SASOD launches cyberbullying campaign
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Managing Director of the Society Against Sexual Orientation Discrimination (SASOD), Joel Simpson
Managing Director of the Society Against Sexual Orientation Discrimination (SASOD), Joel Simpson

THE Society Against Sexual Orientation Discrimination (SASOD) has launched a social media campaign to put a halt to cybercrimes against the lesbian, gay, bisexual, transgender, and queer (LGBTQ) community in Guyana.
According to Managing Director, Joel Simpson, the non-governmental organisation, which usually documents cybercrimes against LGBTQ persons in Guyana, has noticed an increase in cybercrimes since the country entered a partial lockdown and more persons were forced to stay home.

Simpson, during an interview with the Guyana Chronicle, noted that the discovery led the organisation to launch an online campaign against cybercrime and cyberbullying.
“We noticed that because of the partial lockdown, and the stay-at-home guidelines, that there was an increase in cyberbullying and also cybercrimes. It seemed logical because now persons weren’t interacting in person as much and so they were taking their grievances and their prejudices out on other people online,” Simpson said.
He told the Guyana Chronicle that while the organisation has been providing services for victims of cybercrimes and cyberbullying, they needed to adapt a strategy to target the perpetrators to spearhead a prevention method. “We recognised that while we are providing services for people who are victims, we really wanted to prevent these cybercrimes and cyberbullying from happening in the first place.”

A huge part of prevention, Simpson said, is education since according to the organisation’s research and data collection, many Guyanese are not aware of the serious consequences that follow when one commits a cybercrime, especially when it relates to the sharing of nude photographs, without consent, acts of humiliation, vulgar comments about people’s health status and defamation of character.
“A lot of people, especially young people, don’t know that some of these acts that they are committing online are actual crimes and that they can go to jail for a minimum of three years and be fined for millions of dollars for committing these crimes,” he stated.
Simpson added that given the ages of the perpetrators, the campaign is based on social media platforms which see posters and other content being posted with the particulars of the Cybercrime Act 2018.

“The average person won’t sit down and read a piece of legislation to learn something so you have to kind of give them it in a bite-size digestible social media like post… we [decided] to do an online social media campaign to educate people about what are the particular offences in the Cybercrime Act 2018 and what are the very, very serious penalties and hefty fines,” he told this newspaper.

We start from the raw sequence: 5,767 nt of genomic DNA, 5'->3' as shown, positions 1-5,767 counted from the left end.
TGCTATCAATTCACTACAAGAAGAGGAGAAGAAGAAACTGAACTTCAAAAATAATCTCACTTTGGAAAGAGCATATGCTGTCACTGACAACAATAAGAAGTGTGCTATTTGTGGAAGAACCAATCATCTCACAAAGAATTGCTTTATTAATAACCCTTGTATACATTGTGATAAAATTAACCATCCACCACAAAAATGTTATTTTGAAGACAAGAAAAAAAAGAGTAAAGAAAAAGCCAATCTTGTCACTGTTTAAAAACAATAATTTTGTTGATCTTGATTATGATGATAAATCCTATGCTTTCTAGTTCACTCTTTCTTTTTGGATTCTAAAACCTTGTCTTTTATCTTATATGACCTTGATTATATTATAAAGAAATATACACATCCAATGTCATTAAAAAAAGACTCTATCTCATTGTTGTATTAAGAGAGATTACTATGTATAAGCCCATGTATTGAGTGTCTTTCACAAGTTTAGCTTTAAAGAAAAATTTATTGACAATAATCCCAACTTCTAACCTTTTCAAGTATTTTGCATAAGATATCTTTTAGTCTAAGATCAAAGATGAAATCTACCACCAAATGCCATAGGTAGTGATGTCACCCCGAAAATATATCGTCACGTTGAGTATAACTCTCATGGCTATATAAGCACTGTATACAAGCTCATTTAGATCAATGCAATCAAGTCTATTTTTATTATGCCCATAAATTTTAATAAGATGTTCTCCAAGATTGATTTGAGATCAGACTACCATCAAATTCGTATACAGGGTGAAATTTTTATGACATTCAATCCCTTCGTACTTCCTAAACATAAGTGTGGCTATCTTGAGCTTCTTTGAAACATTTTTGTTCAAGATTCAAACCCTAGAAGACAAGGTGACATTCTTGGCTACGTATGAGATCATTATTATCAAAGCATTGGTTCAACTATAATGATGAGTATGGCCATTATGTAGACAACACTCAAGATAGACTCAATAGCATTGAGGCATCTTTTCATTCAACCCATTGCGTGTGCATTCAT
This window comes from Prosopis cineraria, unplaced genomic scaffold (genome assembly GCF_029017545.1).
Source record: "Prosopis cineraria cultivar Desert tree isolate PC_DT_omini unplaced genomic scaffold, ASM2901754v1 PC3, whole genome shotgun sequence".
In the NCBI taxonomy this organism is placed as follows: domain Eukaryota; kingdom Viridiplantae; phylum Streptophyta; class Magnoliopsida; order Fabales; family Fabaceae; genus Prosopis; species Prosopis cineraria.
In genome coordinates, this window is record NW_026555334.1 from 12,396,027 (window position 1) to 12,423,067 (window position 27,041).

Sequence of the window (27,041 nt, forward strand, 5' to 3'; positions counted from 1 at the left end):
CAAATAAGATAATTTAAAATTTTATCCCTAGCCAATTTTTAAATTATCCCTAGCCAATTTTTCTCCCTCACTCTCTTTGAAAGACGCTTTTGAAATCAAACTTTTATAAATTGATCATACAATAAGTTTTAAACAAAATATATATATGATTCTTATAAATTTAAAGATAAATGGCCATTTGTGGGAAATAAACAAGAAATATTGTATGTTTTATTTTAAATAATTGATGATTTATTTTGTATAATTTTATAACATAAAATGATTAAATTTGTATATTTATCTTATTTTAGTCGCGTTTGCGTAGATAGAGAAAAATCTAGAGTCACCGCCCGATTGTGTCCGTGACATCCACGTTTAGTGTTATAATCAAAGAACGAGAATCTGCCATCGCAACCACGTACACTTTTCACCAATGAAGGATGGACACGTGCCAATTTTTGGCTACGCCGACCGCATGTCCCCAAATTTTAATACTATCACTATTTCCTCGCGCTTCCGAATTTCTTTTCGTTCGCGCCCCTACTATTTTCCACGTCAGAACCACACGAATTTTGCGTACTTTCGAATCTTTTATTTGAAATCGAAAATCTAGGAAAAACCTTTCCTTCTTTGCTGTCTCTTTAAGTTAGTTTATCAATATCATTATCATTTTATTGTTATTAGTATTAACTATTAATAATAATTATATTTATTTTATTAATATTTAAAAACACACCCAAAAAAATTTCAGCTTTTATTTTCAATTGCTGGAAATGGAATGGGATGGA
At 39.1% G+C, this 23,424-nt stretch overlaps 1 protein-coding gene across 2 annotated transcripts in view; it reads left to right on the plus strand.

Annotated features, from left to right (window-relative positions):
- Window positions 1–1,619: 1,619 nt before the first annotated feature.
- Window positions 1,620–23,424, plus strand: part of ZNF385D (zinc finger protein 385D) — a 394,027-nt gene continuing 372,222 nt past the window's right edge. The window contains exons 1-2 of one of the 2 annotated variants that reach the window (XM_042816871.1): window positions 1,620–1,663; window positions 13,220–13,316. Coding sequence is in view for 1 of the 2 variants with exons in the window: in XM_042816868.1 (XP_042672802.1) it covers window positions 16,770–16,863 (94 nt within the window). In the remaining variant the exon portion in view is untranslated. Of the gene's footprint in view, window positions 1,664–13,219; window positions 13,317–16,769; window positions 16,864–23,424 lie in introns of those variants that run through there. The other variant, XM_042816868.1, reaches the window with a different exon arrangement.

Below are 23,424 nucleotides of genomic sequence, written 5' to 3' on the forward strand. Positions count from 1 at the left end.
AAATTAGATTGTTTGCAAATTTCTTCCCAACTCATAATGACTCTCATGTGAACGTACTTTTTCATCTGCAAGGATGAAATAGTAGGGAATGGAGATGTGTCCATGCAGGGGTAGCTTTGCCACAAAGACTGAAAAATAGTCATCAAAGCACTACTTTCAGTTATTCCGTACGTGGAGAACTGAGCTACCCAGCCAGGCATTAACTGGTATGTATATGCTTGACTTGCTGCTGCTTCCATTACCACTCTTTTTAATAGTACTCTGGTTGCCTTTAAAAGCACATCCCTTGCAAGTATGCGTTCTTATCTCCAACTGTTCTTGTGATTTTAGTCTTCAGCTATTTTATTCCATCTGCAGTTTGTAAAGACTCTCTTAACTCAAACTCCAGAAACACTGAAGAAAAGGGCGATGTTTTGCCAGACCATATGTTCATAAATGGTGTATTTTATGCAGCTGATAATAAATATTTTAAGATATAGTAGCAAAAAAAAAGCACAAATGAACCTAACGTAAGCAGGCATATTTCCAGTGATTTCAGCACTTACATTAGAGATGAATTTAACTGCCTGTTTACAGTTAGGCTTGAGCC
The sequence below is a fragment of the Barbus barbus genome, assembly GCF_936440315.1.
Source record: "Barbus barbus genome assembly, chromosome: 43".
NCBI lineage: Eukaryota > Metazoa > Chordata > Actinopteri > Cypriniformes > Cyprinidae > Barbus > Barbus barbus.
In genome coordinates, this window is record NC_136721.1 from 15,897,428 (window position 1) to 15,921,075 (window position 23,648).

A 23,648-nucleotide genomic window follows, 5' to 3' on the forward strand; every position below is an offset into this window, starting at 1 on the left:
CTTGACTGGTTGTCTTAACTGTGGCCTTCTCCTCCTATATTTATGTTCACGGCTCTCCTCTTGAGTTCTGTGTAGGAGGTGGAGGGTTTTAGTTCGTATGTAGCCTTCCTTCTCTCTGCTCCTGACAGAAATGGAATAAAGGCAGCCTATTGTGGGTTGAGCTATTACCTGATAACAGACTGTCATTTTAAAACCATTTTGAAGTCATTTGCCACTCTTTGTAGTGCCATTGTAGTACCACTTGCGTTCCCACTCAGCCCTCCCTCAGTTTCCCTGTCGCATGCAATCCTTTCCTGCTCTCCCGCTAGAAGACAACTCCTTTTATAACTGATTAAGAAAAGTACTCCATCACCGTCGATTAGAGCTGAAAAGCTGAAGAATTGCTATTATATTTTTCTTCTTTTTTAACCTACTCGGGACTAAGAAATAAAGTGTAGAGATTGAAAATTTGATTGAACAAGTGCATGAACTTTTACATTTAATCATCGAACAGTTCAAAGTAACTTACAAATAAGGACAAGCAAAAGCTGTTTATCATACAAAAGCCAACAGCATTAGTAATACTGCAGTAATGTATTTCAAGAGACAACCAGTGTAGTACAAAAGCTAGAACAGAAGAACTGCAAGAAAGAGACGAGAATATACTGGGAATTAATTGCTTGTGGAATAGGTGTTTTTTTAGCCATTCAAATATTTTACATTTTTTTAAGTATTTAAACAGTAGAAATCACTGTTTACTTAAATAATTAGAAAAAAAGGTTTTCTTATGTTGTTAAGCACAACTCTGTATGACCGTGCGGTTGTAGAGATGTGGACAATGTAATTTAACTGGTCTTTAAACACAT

Additionally, Simpson disclosed that the organisation has been working with the Guyana Police Force’s Cybercrimes United to keep track of cases that would have been reported during the pandemic.

“We work very closely with the cybercrimes unit at CID both here in Georgetown and at New Amsterdam in Berbice [and] because of those relationships, we are able to monitor cases [and] let them know that we are representing people and follow up on people’s behalf.”
With respect to the COVID-19 guidelines, SASOD has been offering their services online, providing members of the LGBTQ Community in Guyana with psychosocial counselling via the Zoom application and WhatsApp.

“When the COVID-19 pandemic had started we had generally transformed our services online, especially our legal services, human rights documentation and our counselling services so we were giving and all of that primarily online,” he said.

Simpson added that the organisation has been urging persons to reach out to SASOD not only to report crimes, but also for counselling as well as encourage others who have been a victim of a cybercrime of cyberbullying.
“Apart of the campaign as well, we have been telling persons who would have recently experienced any form of cyberbullying or cybercrime to reach out to us so we could provide support and we had a few people coming forward,” he said.

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